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The Benz Patent-Motorwagen No.1 – the Very First of its Kind

The Benz Patent-Motorwagen No.1 – the Very First of its Kind

On November 2, 1886, the German imperial patent office granted Karl Benz the patent under the number 37435 for his automobile, the Benz Patent-Motorwagen No.1. Benz‘s automobile is widely regarded as the world’s first automobile, that is, a vehicle designed to be propelled by an internal combustion engine. Developing a Vehicle After developing a successful gasoline-powered two-stroke piston engine in 1873, Benz focused on developing a motorized vehicle while maintaining a career…
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Albert Fink revolutionized the Use of Iron for American Railroad Bridge Construction

Albert Fink revolutionized the Use of Iron for American Railroad Bridge Construction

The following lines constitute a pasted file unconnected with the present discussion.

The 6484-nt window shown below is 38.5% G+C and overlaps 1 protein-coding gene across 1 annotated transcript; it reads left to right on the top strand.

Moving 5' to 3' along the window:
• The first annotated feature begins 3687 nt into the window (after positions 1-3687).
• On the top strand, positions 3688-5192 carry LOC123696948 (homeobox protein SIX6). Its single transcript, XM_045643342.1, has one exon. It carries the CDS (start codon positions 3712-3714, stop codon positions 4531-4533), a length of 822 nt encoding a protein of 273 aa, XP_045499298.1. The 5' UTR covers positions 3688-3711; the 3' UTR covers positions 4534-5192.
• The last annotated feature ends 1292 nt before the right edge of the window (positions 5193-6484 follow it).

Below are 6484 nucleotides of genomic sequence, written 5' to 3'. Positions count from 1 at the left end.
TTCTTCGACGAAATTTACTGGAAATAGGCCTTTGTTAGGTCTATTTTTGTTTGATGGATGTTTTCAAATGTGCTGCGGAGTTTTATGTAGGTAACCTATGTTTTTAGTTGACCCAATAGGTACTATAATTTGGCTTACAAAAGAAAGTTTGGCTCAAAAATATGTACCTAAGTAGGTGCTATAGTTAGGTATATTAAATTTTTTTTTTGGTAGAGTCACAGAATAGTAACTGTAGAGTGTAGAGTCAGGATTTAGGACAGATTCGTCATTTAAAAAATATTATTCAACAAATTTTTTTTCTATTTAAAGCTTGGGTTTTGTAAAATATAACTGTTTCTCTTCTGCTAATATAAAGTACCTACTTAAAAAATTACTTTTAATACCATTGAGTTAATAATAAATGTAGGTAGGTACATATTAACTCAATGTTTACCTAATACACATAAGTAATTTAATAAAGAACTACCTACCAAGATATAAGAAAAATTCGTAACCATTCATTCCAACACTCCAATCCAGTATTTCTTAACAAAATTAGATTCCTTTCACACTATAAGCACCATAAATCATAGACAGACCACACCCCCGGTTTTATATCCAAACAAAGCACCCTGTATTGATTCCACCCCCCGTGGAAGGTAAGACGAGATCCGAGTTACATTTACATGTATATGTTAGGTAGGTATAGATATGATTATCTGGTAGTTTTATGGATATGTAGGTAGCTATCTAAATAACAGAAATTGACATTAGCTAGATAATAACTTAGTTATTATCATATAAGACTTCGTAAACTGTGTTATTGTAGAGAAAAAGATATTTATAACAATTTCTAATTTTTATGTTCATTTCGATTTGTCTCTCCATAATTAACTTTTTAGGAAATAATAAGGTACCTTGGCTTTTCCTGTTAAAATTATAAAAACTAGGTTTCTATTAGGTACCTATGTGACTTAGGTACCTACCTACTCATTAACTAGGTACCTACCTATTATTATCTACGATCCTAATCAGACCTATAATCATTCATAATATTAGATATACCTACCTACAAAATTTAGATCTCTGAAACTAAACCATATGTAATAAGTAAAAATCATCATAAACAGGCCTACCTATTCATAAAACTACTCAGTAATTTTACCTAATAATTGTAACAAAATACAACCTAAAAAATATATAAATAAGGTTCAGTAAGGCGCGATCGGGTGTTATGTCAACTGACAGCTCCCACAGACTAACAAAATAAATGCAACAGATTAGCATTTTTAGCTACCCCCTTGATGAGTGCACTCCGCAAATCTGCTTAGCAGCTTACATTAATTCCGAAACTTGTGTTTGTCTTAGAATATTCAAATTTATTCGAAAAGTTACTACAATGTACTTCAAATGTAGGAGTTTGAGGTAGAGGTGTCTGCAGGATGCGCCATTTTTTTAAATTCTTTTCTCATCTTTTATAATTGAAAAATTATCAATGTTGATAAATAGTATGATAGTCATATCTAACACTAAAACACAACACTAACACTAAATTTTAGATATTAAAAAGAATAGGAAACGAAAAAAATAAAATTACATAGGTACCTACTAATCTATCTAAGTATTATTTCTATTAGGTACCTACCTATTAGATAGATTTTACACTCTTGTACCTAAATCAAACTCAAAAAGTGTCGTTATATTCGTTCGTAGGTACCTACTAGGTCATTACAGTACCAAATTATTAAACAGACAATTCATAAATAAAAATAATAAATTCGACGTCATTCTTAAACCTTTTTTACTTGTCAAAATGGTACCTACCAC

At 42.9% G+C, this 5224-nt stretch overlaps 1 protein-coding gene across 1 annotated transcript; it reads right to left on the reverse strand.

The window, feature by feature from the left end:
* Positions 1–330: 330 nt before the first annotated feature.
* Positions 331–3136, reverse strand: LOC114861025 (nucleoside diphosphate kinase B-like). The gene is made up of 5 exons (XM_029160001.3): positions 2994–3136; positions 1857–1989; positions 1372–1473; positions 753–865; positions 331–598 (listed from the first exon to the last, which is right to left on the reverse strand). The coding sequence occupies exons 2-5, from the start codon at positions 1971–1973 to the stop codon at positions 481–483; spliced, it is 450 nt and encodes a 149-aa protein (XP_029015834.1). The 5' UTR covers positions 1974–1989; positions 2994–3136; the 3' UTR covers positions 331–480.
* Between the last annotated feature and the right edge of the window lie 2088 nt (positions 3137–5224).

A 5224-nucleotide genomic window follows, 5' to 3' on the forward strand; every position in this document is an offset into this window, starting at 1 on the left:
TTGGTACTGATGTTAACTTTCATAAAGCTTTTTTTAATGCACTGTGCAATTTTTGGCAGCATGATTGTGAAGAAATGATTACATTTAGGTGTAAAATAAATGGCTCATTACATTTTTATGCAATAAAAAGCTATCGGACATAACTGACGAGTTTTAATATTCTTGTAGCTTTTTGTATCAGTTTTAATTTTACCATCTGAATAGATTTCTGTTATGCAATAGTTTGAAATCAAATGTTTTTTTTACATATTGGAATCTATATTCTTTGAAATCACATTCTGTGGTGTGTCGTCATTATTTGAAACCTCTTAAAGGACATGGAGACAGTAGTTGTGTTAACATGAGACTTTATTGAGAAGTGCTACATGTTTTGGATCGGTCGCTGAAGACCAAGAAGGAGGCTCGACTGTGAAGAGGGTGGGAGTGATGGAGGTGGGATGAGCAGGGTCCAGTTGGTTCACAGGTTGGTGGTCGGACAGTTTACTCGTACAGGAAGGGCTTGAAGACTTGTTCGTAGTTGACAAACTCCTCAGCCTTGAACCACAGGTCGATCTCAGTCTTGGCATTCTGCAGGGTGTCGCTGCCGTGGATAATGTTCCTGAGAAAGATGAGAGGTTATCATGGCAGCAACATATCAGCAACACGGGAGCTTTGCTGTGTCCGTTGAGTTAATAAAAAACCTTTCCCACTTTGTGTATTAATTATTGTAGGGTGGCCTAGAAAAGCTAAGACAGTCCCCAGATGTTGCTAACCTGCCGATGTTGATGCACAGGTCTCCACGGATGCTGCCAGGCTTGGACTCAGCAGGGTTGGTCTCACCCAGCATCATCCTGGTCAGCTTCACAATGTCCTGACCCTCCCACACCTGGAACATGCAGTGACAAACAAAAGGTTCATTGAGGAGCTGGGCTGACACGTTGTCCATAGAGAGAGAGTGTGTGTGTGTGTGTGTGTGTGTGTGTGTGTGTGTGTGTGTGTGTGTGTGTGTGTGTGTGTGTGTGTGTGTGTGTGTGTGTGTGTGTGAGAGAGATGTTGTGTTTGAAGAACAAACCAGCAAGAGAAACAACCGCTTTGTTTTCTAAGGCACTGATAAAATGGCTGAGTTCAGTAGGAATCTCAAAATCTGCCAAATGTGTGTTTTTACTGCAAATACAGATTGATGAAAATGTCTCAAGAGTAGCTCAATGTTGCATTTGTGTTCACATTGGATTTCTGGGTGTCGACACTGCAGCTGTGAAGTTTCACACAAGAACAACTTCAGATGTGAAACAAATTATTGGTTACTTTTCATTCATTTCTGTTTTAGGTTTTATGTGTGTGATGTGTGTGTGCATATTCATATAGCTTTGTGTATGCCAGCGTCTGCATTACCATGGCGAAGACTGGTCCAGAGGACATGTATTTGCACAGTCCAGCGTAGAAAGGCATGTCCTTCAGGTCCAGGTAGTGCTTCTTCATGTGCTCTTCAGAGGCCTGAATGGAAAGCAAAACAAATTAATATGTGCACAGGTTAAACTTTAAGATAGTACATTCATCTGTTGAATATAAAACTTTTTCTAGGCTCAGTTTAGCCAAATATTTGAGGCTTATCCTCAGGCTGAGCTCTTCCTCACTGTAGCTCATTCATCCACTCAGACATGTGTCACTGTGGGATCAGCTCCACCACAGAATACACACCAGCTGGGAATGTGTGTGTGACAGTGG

On October 27, 1827, German-American civil engineer Albert Fink was born. Fink is best known for his railroad bridge designs, which helped revolutionize the use of iron for American railroad bridge construction. He devised the Fink truss and many truss bridges, especially the Fink-Type Truss Bridge. Youth and Emigration to the U.S. Albert Fink was born in Lauterbach, a town located in the Grand Duchy of Hesse-Darmstadt, Germany, the son of architect…
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Elias Howe and the Invention of the Sewing Machine

Elias Howe and the Invention of the Sewing Machine